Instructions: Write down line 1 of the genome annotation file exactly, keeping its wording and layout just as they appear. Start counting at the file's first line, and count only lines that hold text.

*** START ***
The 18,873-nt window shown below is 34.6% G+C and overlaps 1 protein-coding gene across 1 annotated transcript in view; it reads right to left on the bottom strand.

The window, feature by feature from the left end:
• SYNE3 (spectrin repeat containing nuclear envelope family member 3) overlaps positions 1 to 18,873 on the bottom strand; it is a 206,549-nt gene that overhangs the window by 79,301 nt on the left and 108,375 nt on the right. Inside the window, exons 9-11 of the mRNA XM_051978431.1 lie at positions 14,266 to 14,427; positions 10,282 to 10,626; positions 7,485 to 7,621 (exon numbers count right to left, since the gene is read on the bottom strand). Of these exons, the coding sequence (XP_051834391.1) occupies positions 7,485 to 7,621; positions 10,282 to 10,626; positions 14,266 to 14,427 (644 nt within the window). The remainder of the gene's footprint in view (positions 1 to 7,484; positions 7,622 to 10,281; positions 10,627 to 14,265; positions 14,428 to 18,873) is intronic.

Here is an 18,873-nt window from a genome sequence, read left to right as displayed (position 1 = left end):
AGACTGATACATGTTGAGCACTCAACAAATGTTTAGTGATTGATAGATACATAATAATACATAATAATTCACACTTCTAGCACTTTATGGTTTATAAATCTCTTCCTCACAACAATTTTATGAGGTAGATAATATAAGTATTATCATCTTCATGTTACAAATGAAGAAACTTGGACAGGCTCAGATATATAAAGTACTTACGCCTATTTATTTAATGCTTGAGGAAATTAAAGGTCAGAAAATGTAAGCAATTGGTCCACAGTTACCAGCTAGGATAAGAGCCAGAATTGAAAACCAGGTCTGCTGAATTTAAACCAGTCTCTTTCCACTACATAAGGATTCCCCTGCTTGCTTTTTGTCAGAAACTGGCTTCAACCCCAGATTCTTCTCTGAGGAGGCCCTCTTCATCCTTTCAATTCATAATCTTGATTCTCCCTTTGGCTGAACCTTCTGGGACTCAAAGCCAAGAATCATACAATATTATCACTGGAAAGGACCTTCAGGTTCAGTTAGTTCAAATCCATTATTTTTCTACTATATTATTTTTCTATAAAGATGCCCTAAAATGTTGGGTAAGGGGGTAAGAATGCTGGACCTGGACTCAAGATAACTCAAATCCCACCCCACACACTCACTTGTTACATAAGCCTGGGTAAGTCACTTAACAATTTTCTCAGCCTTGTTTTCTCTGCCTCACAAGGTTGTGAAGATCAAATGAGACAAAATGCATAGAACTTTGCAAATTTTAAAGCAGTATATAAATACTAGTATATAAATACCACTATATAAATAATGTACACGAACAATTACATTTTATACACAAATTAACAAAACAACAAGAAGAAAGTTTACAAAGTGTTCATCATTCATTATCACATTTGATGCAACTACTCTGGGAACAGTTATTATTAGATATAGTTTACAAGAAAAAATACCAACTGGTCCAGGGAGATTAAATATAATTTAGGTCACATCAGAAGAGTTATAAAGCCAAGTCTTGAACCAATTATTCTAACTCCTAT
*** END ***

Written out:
The 18,873-nt window shown below is 34.6% G+C and overlaps 1 protein-coding gene across 1 annotated transcript in view; it reads right to left on the bottom strand.